Update2: Pictures over here: viewtopic.php?f=21&t=91107&p=596498#p596498
Update1: To all those interested in this, I have to warn you, the project was basically a failure. The Plasti-dip spray is not durable enough. It peels off at the corners, even with primer. I would not recommend anyone wasting their time on it (unless they think I made a mistake somewhere).
A short work log of a project to spray the Thinkpad signature rubberized matte black finish to a Titanium cover Z61t. I used black Plasti-dip spray.
As a long time Thinkpad devote I've always loved the rubberized finish of T-series lids. Its durable, it feels solid, and it has a simple beauty. I've scoured the internet for ways to acquire this finish but never followed through.
When I bought a used z61t as my main machine 3 years ago I lost the beautiful finish. The titanium cover z61t are well known for losing their clear coat and becoming finger magnets. When I bought the machine the coat was half off and it looked terrible. I decided to completely remove it (all it takes is some alcohol and some elbow grease). I intended to reapply a clear coat, but after 3 years of daily use, I never got around to it. This last week finally gave me the motivation to get around to it: The z61t fell off the desk and the screen cracked
Since I had to disassemble the lid to replace the LCD, I decided it would be a good time to spray that lid.
Initially the plan was to spray a matte clear coat, but when I was at home depot browsing the paint selection, I saw the plasti-dip and remembered coming across it online. I decided to give it a try!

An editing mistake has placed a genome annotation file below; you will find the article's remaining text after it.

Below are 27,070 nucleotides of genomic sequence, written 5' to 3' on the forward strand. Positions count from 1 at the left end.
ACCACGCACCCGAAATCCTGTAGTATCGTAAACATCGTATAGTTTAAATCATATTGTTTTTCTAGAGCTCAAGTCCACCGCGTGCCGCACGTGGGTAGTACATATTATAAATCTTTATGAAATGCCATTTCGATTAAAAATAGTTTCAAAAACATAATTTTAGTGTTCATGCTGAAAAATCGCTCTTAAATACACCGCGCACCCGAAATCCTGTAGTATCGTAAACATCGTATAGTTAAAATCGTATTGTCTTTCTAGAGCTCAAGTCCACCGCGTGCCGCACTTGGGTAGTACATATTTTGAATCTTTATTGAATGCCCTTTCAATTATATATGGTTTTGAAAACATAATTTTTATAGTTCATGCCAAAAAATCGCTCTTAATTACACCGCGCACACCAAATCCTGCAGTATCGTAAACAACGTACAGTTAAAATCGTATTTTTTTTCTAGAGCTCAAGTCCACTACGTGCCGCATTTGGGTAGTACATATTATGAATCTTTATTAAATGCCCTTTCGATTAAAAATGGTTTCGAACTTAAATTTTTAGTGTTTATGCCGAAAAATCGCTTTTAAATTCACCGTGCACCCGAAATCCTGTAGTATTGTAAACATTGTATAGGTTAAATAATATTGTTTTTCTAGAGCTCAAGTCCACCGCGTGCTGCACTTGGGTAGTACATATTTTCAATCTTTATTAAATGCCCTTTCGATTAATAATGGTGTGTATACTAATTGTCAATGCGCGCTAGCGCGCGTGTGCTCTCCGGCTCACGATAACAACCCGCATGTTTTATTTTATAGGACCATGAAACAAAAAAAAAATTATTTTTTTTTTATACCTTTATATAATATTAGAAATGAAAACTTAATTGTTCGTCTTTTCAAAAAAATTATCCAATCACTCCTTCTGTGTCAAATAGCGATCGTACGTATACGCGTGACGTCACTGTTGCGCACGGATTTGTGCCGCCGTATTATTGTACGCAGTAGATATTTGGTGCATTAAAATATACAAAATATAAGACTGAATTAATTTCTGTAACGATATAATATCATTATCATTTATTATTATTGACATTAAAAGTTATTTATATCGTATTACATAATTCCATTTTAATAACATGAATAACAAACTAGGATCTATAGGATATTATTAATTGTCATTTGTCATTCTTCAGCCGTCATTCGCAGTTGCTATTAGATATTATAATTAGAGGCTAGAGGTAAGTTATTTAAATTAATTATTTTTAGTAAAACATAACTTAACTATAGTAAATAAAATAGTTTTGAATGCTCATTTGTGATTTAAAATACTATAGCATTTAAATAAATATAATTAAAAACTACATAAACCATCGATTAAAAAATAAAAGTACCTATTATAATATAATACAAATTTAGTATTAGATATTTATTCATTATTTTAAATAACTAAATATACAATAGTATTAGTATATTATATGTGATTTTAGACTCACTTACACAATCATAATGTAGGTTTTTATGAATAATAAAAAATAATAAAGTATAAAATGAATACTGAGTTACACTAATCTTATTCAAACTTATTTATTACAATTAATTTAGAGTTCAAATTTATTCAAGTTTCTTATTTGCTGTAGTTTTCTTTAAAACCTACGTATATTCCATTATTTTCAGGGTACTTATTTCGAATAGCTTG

Disassemble the lid. You can get the removal instructions for your model from Lenovo's webpage. I just went off of memory of servicing so many machines. The latch didn't come off easily so I just left it on. There is also a silver reflective sheet stuck to the lid (helps reflect the light of the LCD I assume) that I didn't bother to remove.
Clean the lid! Here's a picture of what it looked like before cleaning:http://i279.photobucket.com/albums/kk15 ... G_1268.jpg
It looks terrible. The oil in our hands makes the metal finish uneven. Easiest way to clean it is with just some alcohol and a paper towel. Cleans pretty fast. Here's the results:http://i279.photobucket.com/albums/kk15 ... G_1270.jpg
Looks a lot better, but the lid still has 3 years worth of scratches and scuffs. With a clear coat they would likely show through, so the black rubberized finish will be great.
Mask off the parts you don't want painted. The lid has a window for the indicator lights. While I could remove the sticker, I'd still have to mask off the area, so I leave it on and avoid bending or warping the sticker. I also mask off the latch mechanism since I didn't remove it. I want to cover all screw tabs so it will still fit back together with the bezel. I also want to protect the underside of the lid because of the reflective sticker. If you have removed the latch and don't have a sticker, you don't have to worry so much about overspray.